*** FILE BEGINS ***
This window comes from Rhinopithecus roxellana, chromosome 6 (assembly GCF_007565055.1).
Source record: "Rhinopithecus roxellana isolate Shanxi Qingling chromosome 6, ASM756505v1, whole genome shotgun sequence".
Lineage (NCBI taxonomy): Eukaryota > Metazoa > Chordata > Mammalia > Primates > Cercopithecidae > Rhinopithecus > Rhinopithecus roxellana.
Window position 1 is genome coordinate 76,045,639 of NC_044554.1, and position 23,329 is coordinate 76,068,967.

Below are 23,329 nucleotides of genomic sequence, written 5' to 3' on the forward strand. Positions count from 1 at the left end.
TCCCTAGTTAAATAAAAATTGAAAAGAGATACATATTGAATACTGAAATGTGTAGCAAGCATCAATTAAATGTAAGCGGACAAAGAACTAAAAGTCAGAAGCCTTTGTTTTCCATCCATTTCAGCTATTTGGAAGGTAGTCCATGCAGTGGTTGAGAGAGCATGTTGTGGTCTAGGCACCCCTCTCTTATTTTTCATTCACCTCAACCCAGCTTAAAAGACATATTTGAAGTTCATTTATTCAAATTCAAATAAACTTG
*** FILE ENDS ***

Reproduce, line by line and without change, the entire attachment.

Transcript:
This window comes from Rhinopithecus roxellana, chromosome 6 (assembly GCF_007565055.1).
Source record: "Rhinopithecus roxellana isolate Shanxi Qingling chromosome 6, ASM756505v1, whole genome shotgun sequence".
Lineage (NCBI taxonomy): Eukaryota > Metazoa > Chordata > Mammalia > Primates > Cercopithecidae > Rhinopithecus > Rhinopithecus roxellana.
Window position 1 is genome coordinate 76,045,639 of NC_044554.1, and position 23,329 is coordinate 76,068,967.

Below are 23,329 nucleotides of genomic sequence, written 5' to 3' on the forward strand. Positions count from 1 at the left end.
TCCCTAGTTAAATAAAAATTGAAAAGAGATACATATTGAATACTGAAATGTGTAGCAAGCATCAATTAAATGTAAGCGGACAAAGAACTAAAAGTCAGAAGCCTTTGTTTTCCATCCATTTCAGCTATTTGGAAGGTAGTCCATGCAGTGGTTGAGAGAGCATGTTGTGGTCTAGGCACCCCTCTCTTATTTTTCATTCACCTCAACCCAGCTTAAAAGACATATTTGAAGTTCATTTATTCAAATTCAAATAAACTTG